“the term ‘file’ cannot be completely equated with the purely ministerial act of docketing the receipt of a legal document.  Rather, the act of “filing” a document ... focuses as much, if not more, upon the act of the litigant in placing the document in the hands of the appropriate ministerial office, than in the actual act of docketing the receipt of the document.”

While time-stamping provides conclusive proof that the item was received in the prothy’s office no later than the time stamped on the document, the opposite premise is not true. The Court was persuaded by the deposition of Mr. Giannetti and the other evidence in the record that the praecipe in the case at bar was “filed” prior to the expiration of the S/L.

PROCEDURE - Statute of Limitations

Motor vehicle negligence claim accrues on the date of the injury, rather than on the date when it is discovered that medical bills exceed first party medical benefits.

Haines v. Jones, 2003 PA Super 283, 2003 WL 21752845 (Pa.Super. 7/30/2003).

On October 27, 1998, Stacia Haines was stopped in her car, waiting for a car in front of her to make a left turn.  While stopped, she was hit in the rear by a vehicle driven by defendant, Jennifer Jones. As a result of the crash, the plaintiff suffered cervical subluxation and she had frequent migraine headaches.  She had limited tort insurance, and $10,000 in first party medical coverage applicable to this accident.  Because she had treated regularly with a chiropractor, and had been referred to a neurologist, Ms. Haines requested a copy of her insurance file on October 11, 2000, and discovered that her medical bills at that time were only about $5,000.  Since she had not suffered a "serious injury" and since she had not exhausted her first party coverage, she did not sue the defendant within the two year statute of limitations for negligence claims.

Thereafter, her doctors recommended additional treatment and by November of 2001, Stacia Haines had exhausted her $10,000 medical benefits under her policy.  At that point, she had to begin paying for the costs of her medical care and she filed this suit against Jennifer Jones in October of 2001, asking for compensatory damages for medical expenses in excess of the $10,000 in first party medical coverage that was now exhausted. Defendant filed for summary judgment based on the statute of limitations.  Plaintiff argued that her cause of action did not accrue until she knew, or in the exercise of reasonable diligence, should have known, that her actual medical expenses would exceed her $10,000 in first party coverage. The Indiana County CP Court granted defendant's motion for summary judgment.

On appeal, the Superior Court affirms, and distinguishes this issue from Walls v. Scheckler, 700 A.2d 532 (1997), where the Superior Court held that the discovery rule tolled the statute of limitations until a plaintiff knew, or in the exercise of reasonable diligence, should have known, that she suffered a "serious injury."  In Walls v. Scheckler, the plaintiff's injury changed and became more serious as time passed and she had no cause of action until she could have known she sustained a serious injury.  Here, the plaintiff could have started suit within 2 years and "retained medical experts to calculate and testify as to the present and future medical needs and their attendant costs."  The court holds that the statute of limitations began to run as of the date of the injury, not the date the plaintiff knew or should have known that her medical bills will exceed her first party coverage.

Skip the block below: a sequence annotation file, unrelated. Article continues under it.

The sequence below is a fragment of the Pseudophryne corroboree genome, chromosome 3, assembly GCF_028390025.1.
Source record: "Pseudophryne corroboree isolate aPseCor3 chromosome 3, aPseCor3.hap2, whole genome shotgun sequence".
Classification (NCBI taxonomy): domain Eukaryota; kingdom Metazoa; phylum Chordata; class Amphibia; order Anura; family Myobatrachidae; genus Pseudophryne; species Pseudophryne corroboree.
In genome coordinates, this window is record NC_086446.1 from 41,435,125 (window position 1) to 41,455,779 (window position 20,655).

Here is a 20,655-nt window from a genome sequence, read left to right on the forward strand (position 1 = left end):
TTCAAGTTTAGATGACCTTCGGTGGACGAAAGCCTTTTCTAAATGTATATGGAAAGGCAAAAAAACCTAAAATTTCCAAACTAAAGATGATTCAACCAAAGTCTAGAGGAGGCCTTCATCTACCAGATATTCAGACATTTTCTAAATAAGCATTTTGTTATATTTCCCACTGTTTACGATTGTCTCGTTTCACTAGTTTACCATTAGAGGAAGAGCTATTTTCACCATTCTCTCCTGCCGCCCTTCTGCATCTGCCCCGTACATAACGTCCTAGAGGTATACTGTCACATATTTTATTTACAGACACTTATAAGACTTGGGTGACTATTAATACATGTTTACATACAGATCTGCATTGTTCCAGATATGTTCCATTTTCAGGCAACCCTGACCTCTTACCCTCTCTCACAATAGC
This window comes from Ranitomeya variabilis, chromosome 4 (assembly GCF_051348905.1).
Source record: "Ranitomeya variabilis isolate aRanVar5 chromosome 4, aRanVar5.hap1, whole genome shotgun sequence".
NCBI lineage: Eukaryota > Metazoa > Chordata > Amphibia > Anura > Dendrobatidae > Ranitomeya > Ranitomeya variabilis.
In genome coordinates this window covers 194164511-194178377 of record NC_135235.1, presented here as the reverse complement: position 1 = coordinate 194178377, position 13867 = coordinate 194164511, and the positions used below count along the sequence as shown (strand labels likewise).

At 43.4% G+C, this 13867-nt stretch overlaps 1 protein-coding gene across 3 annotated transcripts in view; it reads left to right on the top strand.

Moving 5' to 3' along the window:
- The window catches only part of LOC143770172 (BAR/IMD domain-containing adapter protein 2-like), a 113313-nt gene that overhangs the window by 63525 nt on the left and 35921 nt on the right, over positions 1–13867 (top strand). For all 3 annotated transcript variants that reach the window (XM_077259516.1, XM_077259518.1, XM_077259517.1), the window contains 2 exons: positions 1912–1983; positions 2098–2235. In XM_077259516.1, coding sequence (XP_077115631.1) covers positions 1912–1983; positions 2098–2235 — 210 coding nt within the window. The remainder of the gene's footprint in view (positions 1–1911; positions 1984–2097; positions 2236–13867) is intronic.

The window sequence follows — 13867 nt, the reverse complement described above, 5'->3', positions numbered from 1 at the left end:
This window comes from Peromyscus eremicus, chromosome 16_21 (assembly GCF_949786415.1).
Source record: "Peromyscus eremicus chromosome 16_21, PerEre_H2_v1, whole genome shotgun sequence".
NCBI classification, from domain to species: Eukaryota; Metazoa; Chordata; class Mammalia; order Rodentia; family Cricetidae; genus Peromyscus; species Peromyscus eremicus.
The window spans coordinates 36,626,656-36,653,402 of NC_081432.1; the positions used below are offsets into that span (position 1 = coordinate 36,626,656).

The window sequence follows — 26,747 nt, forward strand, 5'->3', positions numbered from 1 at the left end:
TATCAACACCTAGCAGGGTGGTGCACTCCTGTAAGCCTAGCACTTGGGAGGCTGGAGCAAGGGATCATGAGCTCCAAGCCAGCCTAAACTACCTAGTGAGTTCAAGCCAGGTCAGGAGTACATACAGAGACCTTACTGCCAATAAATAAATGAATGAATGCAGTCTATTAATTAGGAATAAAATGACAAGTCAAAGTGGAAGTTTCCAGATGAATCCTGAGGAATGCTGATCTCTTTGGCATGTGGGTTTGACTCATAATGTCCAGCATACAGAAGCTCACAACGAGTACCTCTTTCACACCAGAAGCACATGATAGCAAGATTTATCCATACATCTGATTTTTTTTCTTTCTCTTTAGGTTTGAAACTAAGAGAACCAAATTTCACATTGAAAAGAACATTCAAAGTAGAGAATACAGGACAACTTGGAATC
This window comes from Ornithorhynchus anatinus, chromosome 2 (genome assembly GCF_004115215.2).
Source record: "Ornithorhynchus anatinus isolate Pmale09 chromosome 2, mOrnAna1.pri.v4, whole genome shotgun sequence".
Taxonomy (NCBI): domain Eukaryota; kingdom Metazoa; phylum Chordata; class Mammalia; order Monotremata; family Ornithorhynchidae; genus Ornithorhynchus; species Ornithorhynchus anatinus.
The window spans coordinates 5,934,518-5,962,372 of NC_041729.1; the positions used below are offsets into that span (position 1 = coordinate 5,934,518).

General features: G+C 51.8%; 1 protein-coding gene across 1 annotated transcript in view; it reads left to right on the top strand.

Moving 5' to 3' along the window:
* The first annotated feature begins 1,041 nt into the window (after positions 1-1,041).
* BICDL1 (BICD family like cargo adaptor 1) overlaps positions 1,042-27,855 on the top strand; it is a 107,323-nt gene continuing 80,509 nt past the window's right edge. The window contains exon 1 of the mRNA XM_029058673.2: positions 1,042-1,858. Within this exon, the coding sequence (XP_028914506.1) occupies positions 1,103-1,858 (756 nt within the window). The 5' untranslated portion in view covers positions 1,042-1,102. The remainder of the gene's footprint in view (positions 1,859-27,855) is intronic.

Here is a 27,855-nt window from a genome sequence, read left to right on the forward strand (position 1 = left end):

A defendant’s motion for change of venue was granted where the plaintiff did not contest the facts in the motion and it was clear that there was a more convenient forum.

Mateu v. Stout, 819 A.2d 563, 2003 Pa. Super. 93 (3/10/2023), Joyce, Bender and Beck, JJ.

Plaintiff, a resident of Delaware County, filed this action in Philadelphia County as a result of a vehicle crash that occurred in Delaware County in September 2000.  In March 2002, prior to conducting any discovery, Appellees Stout and Strigle filed a petition to transfer venue from Philadelphia County to Delaware County.  In their petition to transfer venue, defendants averred that transfer is warranted because the action would be more conveniently located in Delaware County.  Specifically, defendants averred that Delaware County would provide easier access to sources of proof, to the location of both the fact and medical witnesses (including plaintiff and Strigle), to the location of medical records, and to the site of the automobile.

On March 21, 2002, plaintiff filed an answer to the petition to transfer venue, admitting that she and Strigle resided in Delaware County, that the accident occurred in Delaware County, and that American Independent Insurance Company (AIIC), Appellee’s codefendant, was located outside of Philadelphia County.  Plaintiff did not respond to the averments that Delaware County would provide easier access to the sources of proof, the fact and medical witnesses, the medical records, and the site of the accident.  Instead, plaintiff asserted that defendants failed to develop a detailed factual record in support of their petition to transfer venue.